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Convert to Index?: Standard Status Effects get usage counts

 1 muninn, Sun, 21st Aug '11 12:24:21 PM from Somewhere, out there...
'M not Crazy, just Raven
The page is already soft-split into sub-tropes. Would people be in favor of hard-splitting Standard Status Effects into their own pages, and converting the page that they're currently described on into an index of the tropes that were split off?

This will also save us the trouble of doing it when the page hits the auto-lock threshold, although it's only halfway there right now.
 2 Louie W, Sun, 21st Aug '11 1:04:01 PM from Babycowland
Loser
I support a switch to a Standard Status Effects index with subtropes both because the current page is rather long and because I feel like the status effects are different enough to have their own pages. I think another advantage of converting the page into an index would be that examples can be more specific on trope and works pages. For example, one can talk about burning status effects and mention the specific name of that status effect rather than having to use Standard Status Effects with a pothole.

If we do go ahead with a index shift, I think that it would still be a good idea to write about a sentence for each status effect as it is linked for clarity's sake.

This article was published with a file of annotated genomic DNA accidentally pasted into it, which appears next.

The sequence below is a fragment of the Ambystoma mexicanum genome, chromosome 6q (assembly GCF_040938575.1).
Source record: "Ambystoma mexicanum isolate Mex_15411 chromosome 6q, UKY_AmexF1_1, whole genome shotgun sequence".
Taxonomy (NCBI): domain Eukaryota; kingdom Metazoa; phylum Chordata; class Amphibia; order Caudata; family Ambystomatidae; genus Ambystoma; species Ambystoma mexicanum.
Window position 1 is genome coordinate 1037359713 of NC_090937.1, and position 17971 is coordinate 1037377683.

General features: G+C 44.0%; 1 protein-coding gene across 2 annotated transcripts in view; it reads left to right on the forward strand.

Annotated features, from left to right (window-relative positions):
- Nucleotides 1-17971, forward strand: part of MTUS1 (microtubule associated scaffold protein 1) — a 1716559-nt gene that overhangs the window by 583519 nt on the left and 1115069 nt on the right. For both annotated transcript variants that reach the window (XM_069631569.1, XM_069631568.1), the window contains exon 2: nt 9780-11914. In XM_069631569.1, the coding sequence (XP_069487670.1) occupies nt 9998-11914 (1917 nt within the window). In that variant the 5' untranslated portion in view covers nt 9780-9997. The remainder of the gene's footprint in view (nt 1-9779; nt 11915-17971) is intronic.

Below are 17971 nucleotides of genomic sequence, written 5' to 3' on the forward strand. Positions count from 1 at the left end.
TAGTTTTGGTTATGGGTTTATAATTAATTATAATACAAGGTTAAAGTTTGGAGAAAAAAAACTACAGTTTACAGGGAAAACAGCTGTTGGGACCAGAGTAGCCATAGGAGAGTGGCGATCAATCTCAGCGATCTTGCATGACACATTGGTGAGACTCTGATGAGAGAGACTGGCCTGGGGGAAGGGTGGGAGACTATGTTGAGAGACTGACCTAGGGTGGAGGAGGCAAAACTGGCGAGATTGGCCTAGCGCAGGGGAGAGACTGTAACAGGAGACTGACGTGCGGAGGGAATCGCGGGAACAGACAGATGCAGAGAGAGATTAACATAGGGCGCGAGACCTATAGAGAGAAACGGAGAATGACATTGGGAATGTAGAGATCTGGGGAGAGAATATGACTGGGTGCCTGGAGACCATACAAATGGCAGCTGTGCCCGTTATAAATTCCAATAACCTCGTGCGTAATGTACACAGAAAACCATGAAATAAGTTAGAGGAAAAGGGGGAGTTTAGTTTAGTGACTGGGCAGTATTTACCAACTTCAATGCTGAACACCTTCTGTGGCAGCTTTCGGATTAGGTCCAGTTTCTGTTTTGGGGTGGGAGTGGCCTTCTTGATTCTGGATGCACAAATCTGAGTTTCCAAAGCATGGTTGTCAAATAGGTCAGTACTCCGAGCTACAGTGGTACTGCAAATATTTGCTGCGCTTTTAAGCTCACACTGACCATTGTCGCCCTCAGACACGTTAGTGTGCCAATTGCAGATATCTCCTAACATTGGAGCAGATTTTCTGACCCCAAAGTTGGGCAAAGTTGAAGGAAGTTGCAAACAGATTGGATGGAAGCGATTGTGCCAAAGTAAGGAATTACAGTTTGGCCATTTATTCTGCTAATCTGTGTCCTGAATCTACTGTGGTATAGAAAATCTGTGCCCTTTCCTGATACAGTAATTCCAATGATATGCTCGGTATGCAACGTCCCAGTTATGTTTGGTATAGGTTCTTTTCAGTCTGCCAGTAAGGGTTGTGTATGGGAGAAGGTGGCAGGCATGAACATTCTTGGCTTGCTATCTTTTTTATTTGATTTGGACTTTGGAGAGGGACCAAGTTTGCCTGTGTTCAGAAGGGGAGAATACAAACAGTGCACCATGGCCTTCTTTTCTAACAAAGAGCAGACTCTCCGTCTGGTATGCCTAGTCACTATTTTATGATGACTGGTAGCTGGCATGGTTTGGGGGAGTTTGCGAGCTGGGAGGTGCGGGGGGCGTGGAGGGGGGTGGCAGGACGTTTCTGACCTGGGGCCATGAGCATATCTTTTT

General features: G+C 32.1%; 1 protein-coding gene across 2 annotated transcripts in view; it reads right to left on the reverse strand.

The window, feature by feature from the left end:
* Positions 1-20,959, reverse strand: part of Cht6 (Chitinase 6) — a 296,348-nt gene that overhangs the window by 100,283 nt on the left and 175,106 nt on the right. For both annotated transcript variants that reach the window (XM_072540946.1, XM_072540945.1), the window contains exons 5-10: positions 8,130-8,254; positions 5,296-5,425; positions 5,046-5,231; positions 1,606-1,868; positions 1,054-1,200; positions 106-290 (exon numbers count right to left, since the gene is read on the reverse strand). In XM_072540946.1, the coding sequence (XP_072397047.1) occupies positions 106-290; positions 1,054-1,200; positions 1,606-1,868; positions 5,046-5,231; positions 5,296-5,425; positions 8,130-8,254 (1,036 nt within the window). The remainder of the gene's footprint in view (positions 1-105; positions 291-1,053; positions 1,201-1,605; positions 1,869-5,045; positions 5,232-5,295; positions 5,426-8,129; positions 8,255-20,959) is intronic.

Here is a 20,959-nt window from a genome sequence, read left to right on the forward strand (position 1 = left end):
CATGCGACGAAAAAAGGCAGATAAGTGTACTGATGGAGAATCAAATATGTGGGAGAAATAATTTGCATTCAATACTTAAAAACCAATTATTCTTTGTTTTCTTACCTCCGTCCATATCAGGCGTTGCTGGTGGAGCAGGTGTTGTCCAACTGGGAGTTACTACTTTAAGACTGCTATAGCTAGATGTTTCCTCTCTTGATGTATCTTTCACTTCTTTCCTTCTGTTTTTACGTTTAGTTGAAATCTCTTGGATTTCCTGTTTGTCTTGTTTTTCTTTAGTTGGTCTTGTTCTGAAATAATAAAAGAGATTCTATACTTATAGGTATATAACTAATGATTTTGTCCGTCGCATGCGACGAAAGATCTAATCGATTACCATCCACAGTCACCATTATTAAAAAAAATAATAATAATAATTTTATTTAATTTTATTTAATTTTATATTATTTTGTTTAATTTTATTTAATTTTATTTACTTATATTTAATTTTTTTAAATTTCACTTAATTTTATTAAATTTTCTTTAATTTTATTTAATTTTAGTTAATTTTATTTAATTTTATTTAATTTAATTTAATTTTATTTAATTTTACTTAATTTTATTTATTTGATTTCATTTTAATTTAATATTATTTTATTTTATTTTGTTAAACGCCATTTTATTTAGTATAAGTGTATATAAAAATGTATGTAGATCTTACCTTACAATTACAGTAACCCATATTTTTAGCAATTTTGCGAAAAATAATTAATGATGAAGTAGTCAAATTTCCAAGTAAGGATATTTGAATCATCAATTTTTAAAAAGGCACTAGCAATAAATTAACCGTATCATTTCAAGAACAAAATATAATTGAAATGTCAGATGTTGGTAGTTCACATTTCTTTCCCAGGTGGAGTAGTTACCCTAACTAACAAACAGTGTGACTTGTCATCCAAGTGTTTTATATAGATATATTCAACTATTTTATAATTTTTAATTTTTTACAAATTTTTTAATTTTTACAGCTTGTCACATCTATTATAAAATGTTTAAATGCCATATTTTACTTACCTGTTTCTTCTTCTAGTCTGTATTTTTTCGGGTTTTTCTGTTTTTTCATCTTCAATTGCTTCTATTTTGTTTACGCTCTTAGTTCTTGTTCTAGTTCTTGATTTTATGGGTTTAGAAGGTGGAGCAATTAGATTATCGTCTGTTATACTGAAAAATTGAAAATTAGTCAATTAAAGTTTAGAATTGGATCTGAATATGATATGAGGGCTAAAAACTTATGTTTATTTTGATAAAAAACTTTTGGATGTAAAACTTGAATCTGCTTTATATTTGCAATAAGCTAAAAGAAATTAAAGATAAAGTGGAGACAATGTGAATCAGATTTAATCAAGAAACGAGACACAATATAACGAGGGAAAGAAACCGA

edited 21st Aug '11 1:05:53 PM by LouieW

"irhgT nm0w tehre might b ea lotof th1nmgs i dont udarstannd, ubt oim ujst goinjg to keepfollowing this pazth i belieove iN !!!!!1 d
 3 muninn, Sun, 21st Aug '11 1:14:03 PM from Somewhere, out there...
'M not Crazy, just Raven
^ Yeah, most of the other videogame indexes have one-sentence descriptors beside each entry on the list. I'd imagine that the same format would be carried over to the new page, for consistency's sake.

What about names? Video Game Poison? Poison Effect? Something more descriptive of each effect, rather than what the common name for it is (ie. Damage Over Time Effect for poison * )
I'd support splitting into subtropes, as long as the subtropes are about a given mechanical representation of the condition rather than the condition itself. So, the trope is not Poison, it's Poison That Drains Your HP A Little Each Turn.

edited 21st Aug '11 3:21:01 PM by troacctid

Rhymes with "Protracted."
 5 USAF713, Sun, 21st Aug '11 3:22:19 PM from the United States
I changed accounts.
[up] Chisel Poison?

Anyhow, yeah, I support the idea of subtropes + index...
I am now known as Flyboy.
 6 shimaspawn, Sun, 21st Aug '11 3:30:22 PM from Here and Now Relationship Status: In your bunk
I like the idea of subtropes + index. It is getting long. Though, the other folder can probably stay on the main. That's more for collecting proto-tropes. If something gets enough examples there we can turn it into a real trope.

edited 21st Aug '11 3:31:38 PM by shimaspawn

Reality is that, which when you stop believing in it, doesn't go away.